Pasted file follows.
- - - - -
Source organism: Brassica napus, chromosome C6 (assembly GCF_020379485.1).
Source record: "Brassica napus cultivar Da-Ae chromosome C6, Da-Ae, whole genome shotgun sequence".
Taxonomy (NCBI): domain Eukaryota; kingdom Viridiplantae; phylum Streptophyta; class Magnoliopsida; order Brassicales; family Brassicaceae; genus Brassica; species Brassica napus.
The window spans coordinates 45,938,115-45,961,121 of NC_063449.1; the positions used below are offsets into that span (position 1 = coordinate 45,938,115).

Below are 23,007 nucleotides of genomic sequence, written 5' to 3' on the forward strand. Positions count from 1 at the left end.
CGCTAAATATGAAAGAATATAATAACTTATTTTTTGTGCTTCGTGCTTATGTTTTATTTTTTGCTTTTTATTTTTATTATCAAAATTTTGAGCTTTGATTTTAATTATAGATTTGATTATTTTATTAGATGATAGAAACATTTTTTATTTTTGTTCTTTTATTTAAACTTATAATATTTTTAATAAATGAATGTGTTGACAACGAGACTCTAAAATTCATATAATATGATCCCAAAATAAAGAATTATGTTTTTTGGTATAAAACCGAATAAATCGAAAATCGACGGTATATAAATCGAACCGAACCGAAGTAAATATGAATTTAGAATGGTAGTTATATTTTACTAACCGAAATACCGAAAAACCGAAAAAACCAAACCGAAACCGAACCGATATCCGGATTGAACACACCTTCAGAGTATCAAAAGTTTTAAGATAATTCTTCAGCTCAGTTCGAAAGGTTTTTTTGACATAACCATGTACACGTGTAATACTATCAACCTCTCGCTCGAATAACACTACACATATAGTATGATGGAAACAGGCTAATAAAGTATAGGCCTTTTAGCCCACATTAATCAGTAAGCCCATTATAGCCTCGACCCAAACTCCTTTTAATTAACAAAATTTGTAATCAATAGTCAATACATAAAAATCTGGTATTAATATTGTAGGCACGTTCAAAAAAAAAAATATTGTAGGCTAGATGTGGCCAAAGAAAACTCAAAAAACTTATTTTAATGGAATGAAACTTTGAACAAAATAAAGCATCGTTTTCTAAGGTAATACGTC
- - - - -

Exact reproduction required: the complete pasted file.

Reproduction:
Source organism: Brassica napus, chromosome C6 (assembly GCF_020379485.1).
Source record: "Brassica napus cultivar Da-Ae chromosome C6, Da-Ae, whole genome shotgun sequence".
Taxonomy (NCBI): domain Eukaryota; kingdom Viridiplantae; phylum Streptophyta; class Magnoliopsida; order Brassicales; family Brassicaceae; genus Brassica; species Brassica napus.
The window spans coordinates 45,938,115-45,961,121 of NC_063449.1; the positions used below are offsets into that span (position 1 = coordinate 45,938,115).

Below are 23,007 nucleotides of genomic sequence, written 5' to 3' on the forward strand. Positions count from 1 at the left end.
CGCTAAATATGAAAGAATATAATAACTTATTTTTTGTGCTTCGTGCTTATGTTTTATTTTTTGCTTTTTATTTTTATTATCAAAATTTTGAGCTTTGATTTTAATTATAGATTTGATTATTTTATTAGATGATAGAAACATTTTTTATTTTTGTTCTTTTATTTAAACTTATAATATTTTTAATAAATGAATGTGTTGACAACGAGACTCTAAAATTCATATAATATGATCCCAAAATAAAGAATTATGTTTTTTGGTATAAAACCGAATAAATCGAAAATCGACGGTATATAAATCGAACCGAACCGAAGTAAATATGAATTTAGAATGGTAGTTATATTTTACTAACCGAAATACCGAAAAACCGAAAAAACCAAACCGAAACCGAACCGATATCCGGATTGAACACACCTTCAGAGTATCAAAAGTTTTAAGATAATTCTTCAGCTCAGTTCGAAAGGTTTTTTTGACATAACCATGTACACGTGTAATACTATCAACCTCTCGCTCGAATAACACTACACATATAGTATGATGGAAACAGGCTAATAAAGTATAGGCCTTTTAGCCCACATTAATCAGTAAGCCCATTATAGCCTCGACCCAAACTCCTTTTAATTAACAAAATTTGTAATCAATAGTCAATACATAAAAATCTGGTATTAATATTGTAGGCACGTTCAAAAAAAAAAATATTGTAGGCTAGATGTGGCCAAAGAAAACTCAAAAAACTTATTTTAATGGAATGAAACTTTGAACAAAATAAAGCATCGTTTTCTAAGGTAATACGTC